If Performa 09 is any evidence, the artist’s lecture is the performance form in ascendance. If, that is, you can call it a form. Despite, or perhaps because of, its prevalence, the lecture-as-performance seems to shrug off any typology, genealogy, or, for that matter, name one might ascribe to it: I’ve seen ‘narrative lecture’—Alexandre Singh, ‘staged lecture’—Mark Leckey, ‘experimental lecture’ – Guillaume Desanges, ‘performative lecture’—Beatrice Gross, as well as simply ‘lecture’ tout court.
Karen Archey’s savvy discussion of this tendency in the last issue of MAP described it as a ‘spectrum of work ranging from the strictly performative… to the purely educational’. Many reactions to her article—notably, on New York Magazine’s art critic Jerry Saltz’s Facebook page—consisted in exuberant additions to the roll call, as if fleshing out the spectrum would flush out the ambivalence surrounding the form. What about Harun Farocki or Henry Flynt, the futurists’ tirades or Lacan’s convulsive 1973 Télévision broadcast? The list is motley and seemingly interminable, and might give an indication of how wily the ‘form’ is, capable of slipping—as it does in Archey’s article—from pedagogy as art into the pedagogy of art. Part of this slipperiness may be accounted for by the similarities between lectures and performances. Equal parts ritual and transaction, both lectures and performances promise knowledge in exchange for attentiveness. In a lecture, this is knowledge of a particular subject; in the performance, it is, as Roselee Goldberg notes in her essay ‘Performance: A Hidden History’, access to the art world itself—an access-way paved with satire. The lecture-as-performance can thus, on the one hand, claim value independent of its performance qualities, and on the other, disavow or satirise its content.
John Cage’s 1949 ‘Lecture on Nothing’ exposed this strategy with panache. Delivered at the short-lived Subjects of the Artist School in New York, Cage’s lecture divagates through reflections on continuity, sound, silence, and even its own structure (‘This, now, is the end of that second unit. Now begins the third unit of the second part…’). Archly, and absurdly transparent, this last section demonstrates that a simple description of the structure serves just as well to fill said structure as the content that preceded it. The nihilistic state of arbitrariness governing the talk a lecture on anything, or on ‘nothing in particular’—is commensurate to a lecture on nothing, period. Arbitrariness, after all, is the great bugbear of the lecture-as-performance. Art’s elastic threshold for dubious expertise accommodates this arbitrariness, but it also provides the grounds for artists’ fraught relationship with expert knowledge. Archey astutely brings Andrea Fraser into the conversation here. However, institutional critique is but one way of reckoning with the authority invested in the lecturer. In his 1979 essay ‘Earthwords’, Craig Owens discusses 1960s artists’ texts as an eruption of language in art that cannot be reduced to a secondary, supplemental relationship to visual production. This eruption, Owens maintains, coincided with the emergence of postmodernism, signalling an end to modernist hierarchies along the visual/verbal axis, and infiltrating the discrete competencies of art forms.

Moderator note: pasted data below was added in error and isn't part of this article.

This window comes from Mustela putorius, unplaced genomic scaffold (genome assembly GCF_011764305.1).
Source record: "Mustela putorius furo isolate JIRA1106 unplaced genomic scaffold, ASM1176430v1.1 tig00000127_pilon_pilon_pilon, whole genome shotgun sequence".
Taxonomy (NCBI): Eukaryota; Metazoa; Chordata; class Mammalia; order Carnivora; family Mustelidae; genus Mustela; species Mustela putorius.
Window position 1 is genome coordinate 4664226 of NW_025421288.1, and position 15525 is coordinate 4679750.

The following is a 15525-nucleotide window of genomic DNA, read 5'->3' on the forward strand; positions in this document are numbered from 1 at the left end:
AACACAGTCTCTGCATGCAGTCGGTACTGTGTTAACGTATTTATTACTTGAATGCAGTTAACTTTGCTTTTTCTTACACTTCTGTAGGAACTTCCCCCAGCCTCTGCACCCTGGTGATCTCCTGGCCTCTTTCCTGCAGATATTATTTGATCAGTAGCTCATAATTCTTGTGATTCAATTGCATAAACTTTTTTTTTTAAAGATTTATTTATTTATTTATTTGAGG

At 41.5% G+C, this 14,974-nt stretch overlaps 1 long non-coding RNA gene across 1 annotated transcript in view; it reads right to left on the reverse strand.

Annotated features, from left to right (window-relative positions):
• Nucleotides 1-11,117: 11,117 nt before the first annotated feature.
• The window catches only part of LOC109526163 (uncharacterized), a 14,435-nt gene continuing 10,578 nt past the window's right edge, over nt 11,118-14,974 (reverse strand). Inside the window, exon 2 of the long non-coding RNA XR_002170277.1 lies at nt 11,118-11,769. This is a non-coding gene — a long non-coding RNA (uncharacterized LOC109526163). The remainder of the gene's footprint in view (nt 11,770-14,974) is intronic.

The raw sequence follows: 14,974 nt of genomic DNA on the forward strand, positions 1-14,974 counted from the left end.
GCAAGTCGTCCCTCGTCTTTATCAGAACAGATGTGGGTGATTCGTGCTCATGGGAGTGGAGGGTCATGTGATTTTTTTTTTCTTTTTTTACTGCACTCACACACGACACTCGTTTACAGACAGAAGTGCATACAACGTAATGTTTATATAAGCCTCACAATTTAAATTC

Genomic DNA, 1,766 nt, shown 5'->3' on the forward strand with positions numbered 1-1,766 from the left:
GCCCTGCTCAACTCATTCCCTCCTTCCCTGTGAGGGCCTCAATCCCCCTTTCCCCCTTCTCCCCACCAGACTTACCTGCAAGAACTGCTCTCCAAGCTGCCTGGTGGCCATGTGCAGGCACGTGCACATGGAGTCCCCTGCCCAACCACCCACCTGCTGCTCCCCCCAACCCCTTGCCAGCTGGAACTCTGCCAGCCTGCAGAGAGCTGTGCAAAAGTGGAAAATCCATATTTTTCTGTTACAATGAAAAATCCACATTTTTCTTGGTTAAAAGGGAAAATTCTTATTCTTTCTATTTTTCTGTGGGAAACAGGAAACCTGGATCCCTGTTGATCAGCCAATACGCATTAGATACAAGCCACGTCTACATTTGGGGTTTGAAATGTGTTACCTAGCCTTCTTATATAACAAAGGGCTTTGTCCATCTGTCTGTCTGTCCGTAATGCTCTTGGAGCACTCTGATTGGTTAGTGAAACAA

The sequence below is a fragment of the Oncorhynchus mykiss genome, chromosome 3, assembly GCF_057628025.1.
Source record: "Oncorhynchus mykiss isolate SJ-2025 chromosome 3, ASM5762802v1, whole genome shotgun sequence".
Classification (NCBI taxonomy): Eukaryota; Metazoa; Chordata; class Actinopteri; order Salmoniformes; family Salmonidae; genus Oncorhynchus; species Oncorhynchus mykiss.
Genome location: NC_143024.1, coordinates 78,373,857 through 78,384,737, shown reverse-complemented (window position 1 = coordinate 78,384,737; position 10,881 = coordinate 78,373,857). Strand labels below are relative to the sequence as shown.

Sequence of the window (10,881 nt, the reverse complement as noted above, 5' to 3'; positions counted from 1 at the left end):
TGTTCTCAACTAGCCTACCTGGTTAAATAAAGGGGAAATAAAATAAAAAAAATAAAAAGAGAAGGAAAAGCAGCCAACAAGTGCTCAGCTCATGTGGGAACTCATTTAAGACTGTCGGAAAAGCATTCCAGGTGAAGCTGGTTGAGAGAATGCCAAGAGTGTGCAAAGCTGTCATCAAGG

Owens’ model is Robert Smithson, whose 1972 ‘Hotel Palenque’ lecture, a slide presentation on the tumbledown hotel grounds located near the famous Mayan ruins, could likewise be added to Saltz’s list. An autodidact who referred to his own prodigious writing as ‘material to sort of put together’, Smithson might be a more meet precursor for the idiosyncrasy of some of the lectures in question today—from Leckey to the Bruce High Quality Foundation to French duo Louise Hervé and Chloé Maillet—whose power lies in their ability to marshal, in the words of artist Ellie Ga, ‘temporary expertise’, collaged into a dazzling portrait of the contemporary hyperlink imaginary. In short, if Owens’ eruption of language marks the turning point in which discourse could be considered as not, or not merely, an appurtenance, it came with an expansion in the territories of artists’ expertise, beyond their own work, even beyond any plausible intimacy with the expert content. These territories have burgeoned, and their barriers attenuated, with temporary expertise available to everyone with a broadband connection. How fitting that Alexandre Singh’s encyclopedic tome, The Marque of the Third Stripe, should be prefaced by pages upon pages of hyperlinks—a demystification that says as much about the contemporary state of artist expertise as the (over)valuing of intellectual facility.
Archey’s conclusion paints the lecture as a method for artists to teach other artists how to be professionals, to redress the failures of their educational structures and to propagate a liberal, disenchanted model for the artist in society. But this seems to both renege on the richness evoked in her article, and leave little room for judgment, while lectures pull a bait-and-switch as both supplements and autonomous works. The art world has always been full of confidence men, only now there is a ‘form’ to match them. One could call it a modern-day performance of Keats’ negative capability. Or, to call a spade a spade—without, in all probability, denting its pride—you could just call it charlatanism.
Joanna Fiduccia is a member of MAP’s editorial advisory board